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Chapter XLVII.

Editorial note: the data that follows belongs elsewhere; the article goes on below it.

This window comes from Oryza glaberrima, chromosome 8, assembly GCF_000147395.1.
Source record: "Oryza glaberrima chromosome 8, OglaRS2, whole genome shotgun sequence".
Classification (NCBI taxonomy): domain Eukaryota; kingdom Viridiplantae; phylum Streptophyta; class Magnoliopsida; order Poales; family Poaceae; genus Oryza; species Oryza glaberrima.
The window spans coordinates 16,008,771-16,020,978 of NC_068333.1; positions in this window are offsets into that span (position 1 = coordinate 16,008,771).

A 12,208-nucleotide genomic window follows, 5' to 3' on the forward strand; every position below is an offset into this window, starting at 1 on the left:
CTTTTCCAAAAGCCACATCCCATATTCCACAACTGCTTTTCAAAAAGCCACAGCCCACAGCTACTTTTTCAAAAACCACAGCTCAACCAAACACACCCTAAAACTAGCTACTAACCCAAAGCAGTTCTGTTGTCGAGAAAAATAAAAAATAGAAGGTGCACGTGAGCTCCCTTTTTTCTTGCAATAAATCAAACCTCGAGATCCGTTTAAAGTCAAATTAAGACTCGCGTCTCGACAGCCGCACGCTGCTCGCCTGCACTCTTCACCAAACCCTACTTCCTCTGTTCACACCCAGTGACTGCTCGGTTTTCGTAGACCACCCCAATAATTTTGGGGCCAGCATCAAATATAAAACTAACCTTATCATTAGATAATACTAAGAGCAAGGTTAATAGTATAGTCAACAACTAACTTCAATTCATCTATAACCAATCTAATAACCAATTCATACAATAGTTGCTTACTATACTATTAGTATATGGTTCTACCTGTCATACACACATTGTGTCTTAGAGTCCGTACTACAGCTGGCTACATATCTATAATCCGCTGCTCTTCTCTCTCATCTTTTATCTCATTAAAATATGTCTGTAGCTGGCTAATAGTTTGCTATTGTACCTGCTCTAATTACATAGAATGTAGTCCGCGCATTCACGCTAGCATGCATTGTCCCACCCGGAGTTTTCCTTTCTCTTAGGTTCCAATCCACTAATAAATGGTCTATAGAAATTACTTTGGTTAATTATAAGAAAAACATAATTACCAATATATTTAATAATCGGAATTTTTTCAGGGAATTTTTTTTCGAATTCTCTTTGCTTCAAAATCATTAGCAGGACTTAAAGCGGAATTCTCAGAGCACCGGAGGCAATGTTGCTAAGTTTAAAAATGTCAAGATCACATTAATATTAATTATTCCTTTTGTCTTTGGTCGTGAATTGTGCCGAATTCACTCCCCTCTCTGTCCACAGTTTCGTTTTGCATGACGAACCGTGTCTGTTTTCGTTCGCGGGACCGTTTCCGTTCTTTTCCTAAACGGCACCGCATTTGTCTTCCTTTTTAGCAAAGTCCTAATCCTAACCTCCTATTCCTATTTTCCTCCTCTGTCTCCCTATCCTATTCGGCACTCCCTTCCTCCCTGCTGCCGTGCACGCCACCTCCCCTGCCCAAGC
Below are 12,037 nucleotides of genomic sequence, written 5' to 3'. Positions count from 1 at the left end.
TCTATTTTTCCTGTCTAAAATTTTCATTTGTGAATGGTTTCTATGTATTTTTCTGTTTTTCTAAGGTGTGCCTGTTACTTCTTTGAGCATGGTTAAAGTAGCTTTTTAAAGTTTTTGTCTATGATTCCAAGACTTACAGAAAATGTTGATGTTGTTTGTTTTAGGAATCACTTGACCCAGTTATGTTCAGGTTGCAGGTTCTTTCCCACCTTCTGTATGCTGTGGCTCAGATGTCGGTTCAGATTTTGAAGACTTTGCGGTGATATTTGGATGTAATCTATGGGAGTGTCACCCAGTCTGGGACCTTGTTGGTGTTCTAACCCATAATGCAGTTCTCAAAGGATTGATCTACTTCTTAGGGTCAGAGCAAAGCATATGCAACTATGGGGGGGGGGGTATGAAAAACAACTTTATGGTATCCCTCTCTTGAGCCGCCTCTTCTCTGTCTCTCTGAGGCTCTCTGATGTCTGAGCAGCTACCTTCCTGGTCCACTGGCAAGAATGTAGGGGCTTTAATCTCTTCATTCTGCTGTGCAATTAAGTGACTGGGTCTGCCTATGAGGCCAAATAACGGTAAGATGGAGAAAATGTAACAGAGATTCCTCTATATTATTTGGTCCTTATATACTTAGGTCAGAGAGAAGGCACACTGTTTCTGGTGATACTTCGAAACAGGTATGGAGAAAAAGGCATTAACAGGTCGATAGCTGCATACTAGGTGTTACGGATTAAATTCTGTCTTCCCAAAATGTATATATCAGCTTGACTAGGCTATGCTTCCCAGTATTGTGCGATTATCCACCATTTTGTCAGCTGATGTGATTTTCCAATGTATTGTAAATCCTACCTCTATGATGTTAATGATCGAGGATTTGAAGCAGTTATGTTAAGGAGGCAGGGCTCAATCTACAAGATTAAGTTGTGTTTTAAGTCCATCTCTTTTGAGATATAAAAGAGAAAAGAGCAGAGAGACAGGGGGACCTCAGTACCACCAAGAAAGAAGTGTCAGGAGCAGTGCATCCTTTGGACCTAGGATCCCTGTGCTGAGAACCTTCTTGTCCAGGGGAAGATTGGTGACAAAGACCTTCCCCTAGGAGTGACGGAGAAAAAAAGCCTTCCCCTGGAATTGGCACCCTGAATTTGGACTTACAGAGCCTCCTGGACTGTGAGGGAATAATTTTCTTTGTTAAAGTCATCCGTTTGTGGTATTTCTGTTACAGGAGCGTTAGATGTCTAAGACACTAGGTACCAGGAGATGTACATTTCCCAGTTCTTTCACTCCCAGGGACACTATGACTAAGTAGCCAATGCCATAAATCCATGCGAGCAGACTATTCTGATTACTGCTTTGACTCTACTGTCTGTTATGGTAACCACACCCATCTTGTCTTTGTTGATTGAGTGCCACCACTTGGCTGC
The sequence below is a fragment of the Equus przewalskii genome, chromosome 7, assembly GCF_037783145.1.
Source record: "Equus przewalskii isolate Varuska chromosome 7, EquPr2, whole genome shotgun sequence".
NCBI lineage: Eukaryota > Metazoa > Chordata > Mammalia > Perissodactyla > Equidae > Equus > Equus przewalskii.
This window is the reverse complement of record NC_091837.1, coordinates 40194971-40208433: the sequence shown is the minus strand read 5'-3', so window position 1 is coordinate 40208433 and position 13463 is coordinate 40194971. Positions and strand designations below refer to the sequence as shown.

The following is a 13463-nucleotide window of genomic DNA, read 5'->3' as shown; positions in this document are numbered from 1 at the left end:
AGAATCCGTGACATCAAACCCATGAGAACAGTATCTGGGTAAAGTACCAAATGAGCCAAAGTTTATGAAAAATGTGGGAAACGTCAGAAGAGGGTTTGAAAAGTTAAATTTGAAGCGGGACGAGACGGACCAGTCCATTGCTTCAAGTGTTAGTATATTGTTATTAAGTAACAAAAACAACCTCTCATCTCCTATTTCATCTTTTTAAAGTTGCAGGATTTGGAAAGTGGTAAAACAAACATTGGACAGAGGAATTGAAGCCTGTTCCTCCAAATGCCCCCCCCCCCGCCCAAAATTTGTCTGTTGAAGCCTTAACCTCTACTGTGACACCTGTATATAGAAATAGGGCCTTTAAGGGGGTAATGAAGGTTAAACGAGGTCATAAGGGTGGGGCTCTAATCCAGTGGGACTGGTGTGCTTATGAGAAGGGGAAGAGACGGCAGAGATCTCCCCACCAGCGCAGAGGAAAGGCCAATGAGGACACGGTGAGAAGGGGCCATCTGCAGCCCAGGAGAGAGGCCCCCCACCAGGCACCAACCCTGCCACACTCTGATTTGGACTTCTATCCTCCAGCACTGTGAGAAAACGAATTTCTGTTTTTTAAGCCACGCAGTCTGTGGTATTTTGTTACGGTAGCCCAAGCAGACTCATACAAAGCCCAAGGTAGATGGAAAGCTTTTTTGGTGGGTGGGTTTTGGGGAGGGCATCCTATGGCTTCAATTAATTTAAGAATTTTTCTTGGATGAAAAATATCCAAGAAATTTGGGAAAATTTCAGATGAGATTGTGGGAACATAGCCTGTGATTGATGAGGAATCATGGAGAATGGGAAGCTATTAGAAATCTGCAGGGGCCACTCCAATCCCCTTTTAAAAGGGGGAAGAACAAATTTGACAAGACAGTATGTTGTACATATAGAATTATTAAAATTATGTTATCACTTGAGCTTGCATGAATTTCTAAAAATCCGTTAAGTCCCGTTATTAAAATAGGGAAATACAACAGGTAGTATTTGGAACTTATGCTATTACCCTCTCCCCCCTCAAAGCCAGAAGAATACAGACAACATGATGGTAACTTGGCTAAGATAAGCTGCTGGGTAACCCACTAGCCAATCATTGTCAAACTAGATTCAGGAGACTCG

For Scripture testifies, in regard to those who have a knowledge of those things of which Celsus speaks, and who profess a philosophy founded on these principles, that they, “when they knew God, glorified Him not as God, neither were thankful, but became vain in their imaginations;” and notwithstanding the bright light of knowledge with which God had enlightened them, “their foolish heart” was carried away, and became “darkened.”47914791    Rom. i. 21.  Thus we may see how those who accounted themselves wise gave proofs of great folly, when, after such grand arguments delivered in the schools on God and on things apprehended by the reason, they “changed the glory of the incorruptible God into an image made like to corruptible man, and to birds, and four-footed beasts, and creeping things.”47924792    Rom. i. 23.  As, then, they lived in a way unworthy of the knowledge which they had received from God, His providence leaving them to themselves, they were given “up to uncleanness, through the lusts of their own hearts to dishonour their own bodies,”47934793    Rom. i. 24, 25. in shamelessness and licentiousness, because they “changed the truth of God into a lie, and worshipped and served the creature more than the Creator.”

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